2Sa 6:15 So David and all the house of Israel brought up the ark of the LORD with shouting, and with the sound of the horn.
2Sa 6:16 As the ark of the LORD came into the city of David, Michal the daughter of Saul looked out of the window, and saw King David leaping and dancing before the LORD; and she despised him in her heart.
2Sa 6:17 And they brought in the ark of the LORD, and set it in its place, inside the tent which David had pitched for it; and David offered burnt offerings and peace offerings before the LORD.
2Sa 6:18 And when David had finished offering the burnt offerings and the peace offerings, he blessed the people in the name of the LORD of hosts,
2Sa 6:19 and distributed among all the people, the whole multitude of Israel, both men and women, to each a cake of bread, a portion of meat, and a cake of raisins. Then all the people departed, each to his house.
2Sa 6:20 And David returned to bless his household. But Michal the daughter of Saul came out to meet David, and said, "How the king of Israel honored himself today, uncovering himself today before the eyes of his servants' maids, as one of the vulgar fellows shamelessly uncovers himself!"
2Sa 6:21 And David said to Michal, "It was before the LORD, who chose me above your father, and above all his house, to appoint me as prince over Israel, the people of the LORD--and I will make merry before the LORD.
2Sa 6:22 I will make myself yet more contemptible than this, and I will be abased in your eyes; but by the maids of whom you have spoken, by them I shall be held in honor."
2Sa 6:23 And Michal the daughter of Saul had no child to the day of her death.

i think the same applies whether it's joy or sadness.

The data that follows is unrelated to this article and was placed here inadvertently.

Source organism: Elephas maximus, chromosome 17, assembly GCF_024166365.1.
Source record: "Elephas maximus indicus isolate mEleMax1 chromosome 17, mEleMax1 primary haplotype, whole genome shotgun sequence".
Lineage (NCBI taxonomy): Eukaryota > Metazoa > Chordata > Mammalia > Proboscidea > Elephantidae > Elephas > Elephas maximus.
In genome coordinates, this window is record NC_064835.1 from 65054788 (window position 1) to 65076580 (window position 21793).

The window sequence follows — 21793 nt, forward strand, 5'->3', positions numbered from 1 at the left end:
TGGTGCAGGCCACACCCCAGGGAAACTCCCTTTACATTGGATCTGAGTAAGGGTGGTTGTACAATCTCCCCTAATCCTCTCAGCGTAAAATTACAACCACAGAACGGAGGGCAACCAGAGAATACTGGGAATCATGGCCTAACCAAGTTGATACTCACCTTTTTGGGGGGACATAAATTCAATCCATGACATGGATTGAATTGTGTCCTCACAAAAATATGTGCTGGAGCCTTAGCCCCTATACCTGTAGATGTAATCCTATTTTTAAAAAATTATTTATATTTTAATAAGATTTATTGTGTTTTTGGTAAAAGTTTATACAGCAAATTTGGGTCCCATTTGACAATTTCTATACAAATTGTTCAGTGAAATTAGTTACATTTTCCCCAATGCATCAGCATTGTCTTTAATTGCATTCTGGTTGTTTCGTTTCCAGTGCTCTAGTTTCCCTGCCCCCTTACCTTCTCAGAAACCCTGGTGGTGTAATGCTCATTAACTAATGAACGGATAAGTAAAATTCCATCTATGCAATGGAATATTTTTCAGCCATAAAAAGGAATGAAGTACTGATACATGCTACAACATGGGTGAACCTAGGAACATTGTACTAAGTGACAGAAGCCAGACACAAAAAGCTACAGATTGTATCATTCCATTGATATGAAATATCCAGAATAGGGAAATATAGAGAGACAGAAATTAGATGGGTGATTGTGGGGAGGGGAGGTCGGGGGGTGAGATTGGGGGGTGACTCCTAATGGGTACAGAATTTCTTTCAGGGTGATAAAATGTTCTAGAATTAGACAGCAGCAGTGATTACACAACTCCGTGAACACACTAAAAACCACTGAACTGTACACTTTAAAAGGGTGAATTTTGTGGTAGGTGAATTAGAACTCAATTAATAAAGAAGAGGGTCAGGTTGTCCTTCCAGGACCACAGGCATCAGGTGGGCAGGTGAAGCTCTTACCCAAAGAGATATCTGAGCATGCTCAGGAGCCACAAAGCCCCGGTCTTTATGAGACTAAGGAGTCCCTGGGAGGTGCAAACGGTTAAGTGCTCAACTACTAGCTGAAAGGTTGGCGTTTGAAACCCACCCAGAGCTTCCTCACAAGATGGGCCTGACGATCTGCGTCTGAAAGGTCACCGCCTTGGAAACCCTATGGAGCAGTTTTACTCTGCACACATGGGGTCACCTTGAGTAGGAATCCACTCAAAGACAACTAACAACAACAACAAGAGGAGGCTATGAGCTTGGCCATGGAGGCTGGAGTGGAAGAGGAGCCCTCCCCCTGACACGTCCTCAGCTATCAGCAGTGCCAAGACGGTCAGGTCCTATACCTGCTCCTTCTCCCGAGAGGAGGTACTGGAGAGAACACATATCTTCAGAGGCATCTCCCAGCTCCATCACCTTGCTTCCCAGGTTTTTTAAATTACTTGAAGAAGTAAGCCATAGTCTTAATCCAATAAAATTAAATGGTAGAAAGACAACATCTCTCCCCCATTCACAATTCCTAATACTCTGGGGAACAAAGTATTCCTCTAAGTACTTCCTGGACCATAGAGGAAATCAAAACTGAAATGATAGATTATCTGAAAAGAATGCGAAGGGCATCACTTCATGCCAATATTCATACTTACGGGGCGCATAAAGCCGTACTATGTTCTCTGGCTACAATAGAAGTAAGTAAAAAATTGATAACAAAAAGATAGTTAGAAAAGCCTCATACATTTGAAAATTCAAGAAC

tann
02-04-08, 11:59 AM
I had a thought about this that I think is very important for me to remember..
Perhaps the "rules" created in some families are a way the particular family deals with their grief and when you break the rules it is hard on them...
added grief kind of..
There are high emotions and it is easy to offend or even be offended..
We just have to be sensitive to others , in the middle of our own struggle with emotions ..
But it is hard work to control emotions in this situation ..

I had an experience a few years ago where the one I loved the most hurt me the most out of her pain and suffering and grief..
But I was wise enough to know that was what happened..
The pain was still there and I cried a lot over it but forgiveness was instant..

I am looking to find wisdom in other situations..
And I think I have found it this morning with the "family rule" being broken ...
Give them the same slack I want for myself....
Understand their way of grieving and forgive any emotional reaction ... :angel:

Ann
02-04-08, 06:57 PM
It is a northern custom at least in the area where I grew up that nothing should be expected of the family at that time and that in effect it is expected that they will be a bit "un-sane". Someone else, more distant family or a a friend answers the door, takes phone calles etc. and shields the family unless they specifically express a wish to see specific persons. Many funeral homes have specific "family parlors" where the family may be alone together and others come only by invitation. The first traditionally southern funeral we went to where we were close to the family I was truly horrified that the widow was expected to be on duty for 2 almost 3 days straight, being gracious while ppl said the most ridiculous things after weeks of exhausting hospital time. I can rember a close friend who came home to lie down after her mother's funeral only to have someone who hadn't spoken to her in at least a yr come to the house and barge into her bedroom to berate her for not paying them more attention at the funeral. If having a lot of ppl around is a comfort as it was for Pastor Eugene's mom when her husband died last fall then by all means ppl should be there but when the family wants and needs to be alone they should be allowed the space to do it. I think every family has their own ways. Probably every person does.